When teaching children about research, we stress triangulation of sources. Find the information in three sources to confirm its validity. A similar sort of thing happened with a book recommendation this summer. The Brattcats recommended the book in June. Another friend recommended it in July. While navigating my way through the London Underground, I saw it advertised several times. And so, I came to read Where'd You Go, Bernadette? by Maria Semple this week.

It is a quirky mystery of sorts about an incredibly innovative architect named Bernadette, her insightful and witty daughter Bee, her driven and slightly obsessed husband Elgie, and their almost unbelievable trip to Antarctica. Some of the story is narrated by Bee, but much of it is revealed in the messages, transcripts, and letters that Bee presents chronologically. I loved being in her world and wished I could have prolonged my summer break instead of heading to school some mornings! I'll add my recommendation to those I received.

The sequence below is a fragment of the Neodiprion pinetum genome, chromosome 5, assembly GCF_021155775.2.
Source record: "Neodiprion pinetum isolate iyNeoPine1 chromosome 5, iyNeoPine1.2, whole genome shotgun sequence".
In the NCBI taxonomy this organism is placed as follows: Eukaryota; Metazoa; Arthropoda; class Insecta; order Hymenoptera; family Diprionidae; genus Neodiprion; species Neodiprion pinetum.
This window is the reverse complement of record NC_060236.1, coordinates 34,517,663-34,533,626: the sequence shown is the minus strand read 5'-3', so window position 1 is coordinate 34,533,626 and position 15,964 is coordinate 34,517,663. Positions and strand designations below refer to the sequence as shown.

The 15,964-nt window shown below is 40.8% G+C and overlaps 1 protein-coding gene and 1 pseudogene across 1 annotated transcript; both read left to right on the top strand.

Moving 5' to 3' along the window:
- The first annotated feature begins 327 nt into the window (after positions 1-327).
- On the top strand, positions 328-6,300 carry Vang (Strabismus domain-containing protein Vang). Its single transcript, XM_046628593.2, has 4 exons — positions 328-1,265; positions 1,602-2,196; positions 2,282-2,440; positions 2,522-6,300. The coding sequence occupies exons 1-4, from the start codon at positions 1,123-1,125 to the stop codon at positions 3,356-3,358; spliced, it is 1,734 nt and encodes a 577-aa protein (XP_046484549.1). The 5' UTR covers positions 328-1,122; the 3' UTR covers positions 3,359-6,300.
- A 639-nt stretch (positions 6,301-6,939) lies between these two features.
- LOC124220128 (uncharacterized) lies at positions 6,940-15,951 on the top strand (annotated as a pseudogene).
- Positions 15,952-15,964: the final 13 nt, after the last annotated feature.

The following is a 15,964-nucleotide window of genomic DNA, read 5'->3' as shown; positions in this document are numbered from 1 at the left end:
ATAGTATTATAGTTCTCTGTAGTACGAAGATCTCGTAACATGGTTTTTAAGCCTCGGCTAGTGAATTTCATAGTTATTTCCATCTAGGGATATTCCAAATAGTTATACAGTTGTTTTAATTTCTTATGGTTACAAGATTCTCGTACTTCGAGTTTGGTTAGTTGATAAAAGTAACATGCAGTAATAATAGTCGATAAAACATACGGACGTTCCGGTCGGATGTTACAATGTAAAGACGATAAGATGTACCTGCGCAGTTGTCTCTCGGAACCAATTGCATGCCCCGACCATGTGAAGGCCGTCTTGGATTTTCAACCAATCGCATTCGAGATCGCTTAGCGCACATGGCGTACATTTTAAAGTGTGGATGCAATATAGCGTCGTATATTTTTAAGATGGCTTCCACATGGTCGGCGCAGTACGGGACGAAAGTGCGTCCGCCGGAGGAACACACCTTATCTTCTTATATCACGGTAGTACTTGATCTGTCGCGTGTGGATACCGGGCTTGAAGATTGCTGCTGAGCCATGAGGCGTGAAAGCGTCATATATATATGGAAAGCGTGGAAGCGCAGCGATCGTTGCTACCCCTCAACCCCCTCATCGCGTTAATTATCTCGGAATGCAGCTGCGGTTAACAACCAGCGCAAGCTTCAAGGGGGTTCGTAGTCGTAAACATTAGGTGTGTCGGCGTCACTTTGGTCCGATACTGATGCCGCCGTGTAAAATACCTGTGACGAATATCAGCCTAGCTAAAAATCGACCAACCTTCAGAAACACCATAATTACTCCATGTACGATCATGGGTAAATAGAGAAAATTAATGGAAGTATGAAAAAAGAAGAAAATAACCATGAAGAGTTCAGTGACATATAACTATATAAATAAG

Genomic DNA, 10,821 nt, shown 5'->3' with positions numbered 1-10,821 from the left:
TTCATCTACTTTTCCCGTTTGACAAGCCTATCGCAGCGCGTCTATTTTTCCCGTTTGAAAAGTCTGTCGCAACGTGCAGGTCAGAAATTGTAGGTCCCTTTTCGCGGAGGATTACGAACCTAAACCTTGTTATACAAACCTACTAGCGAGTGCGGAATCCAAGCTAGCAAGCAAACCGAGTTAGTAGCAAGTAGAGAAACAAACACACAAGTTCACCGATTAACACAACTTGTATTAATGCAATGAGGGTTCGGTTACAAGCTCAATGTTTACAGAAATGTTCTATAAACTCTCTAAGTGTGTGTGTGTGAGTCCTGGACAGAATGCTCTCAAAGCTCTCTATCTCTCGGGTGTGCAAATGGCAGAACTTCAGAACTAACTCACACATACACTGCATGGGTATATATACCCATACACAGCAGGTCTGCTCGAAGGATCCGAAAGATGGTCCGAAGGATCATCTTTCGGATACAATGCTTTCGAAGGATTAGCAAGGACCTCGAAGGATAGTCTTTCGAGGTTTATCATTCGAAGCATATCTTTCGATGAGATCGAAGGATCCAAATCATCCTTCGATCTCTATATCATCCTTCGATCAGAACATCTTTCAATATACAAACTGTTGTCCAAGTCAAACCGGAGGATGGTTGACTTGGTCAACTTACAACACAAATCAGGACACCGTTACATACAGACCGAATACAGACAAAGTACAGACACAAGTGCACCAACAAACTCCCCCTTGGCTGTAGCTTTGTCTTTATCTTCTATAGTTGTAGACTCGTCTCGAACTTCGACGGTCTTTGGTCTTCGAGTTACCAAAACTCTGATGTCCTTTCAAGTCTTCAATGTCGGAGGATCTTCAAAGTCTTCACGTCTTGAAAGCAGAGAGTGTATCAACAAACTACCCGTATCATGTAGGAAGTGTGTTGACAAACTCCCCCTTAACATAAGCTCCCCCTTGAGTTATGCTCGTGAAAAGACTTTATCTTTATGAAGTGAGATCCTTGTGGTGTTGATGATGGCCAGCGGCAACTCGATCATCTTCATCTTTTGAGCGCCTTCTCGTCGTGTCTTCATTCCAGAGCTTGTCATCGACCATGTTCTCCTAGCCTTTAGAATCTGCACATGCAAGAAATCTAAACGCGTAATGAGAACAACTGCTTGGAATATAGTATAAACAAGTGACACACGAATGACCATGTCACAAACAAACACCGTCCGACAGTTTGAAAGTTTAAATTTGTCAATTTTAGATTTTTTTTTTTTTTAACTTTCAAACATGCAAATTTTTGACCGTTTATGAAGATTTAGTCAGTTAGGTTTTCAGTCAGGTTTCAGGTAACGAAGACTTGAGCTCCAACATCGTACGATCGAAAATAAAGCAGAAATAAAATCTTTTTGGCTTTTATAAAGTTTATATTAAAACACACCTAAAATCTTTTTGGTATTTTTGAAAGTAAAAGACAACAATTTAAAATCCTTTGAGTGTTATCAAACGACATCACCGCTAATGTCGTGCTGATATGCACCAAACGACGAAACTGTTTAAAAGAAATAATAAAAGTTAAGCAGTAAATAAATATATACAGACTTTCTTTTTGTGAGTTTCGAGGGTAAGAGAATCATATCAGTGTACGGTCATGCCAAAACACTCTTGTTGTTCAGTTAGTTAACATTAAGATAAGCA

Tuesday, August 27, 2013

Little Guy


For my last birthday, a friend gave me a precious gift. It makes me smile every time I look at it. It even makes me giggle! It is a color study by Vera Williams from "More More More," Said the Baby. My friend purchased it at an auction and wanted me to care for it and display it. So, I had it framed and will hang it where Little Guy (searching for his belly button) can bring joy to our days.

In the book, Little Guy runs from his daddy, and his daddy catches him, throws him high, and swings him all around. Then he gives Little Guy's belly button a kiss. Little Guy, just like my three sons used to do with their dad, begs for more. Love abounds. 

Saturday, August 24, 2013

Arlo's Artrageous Adventure Party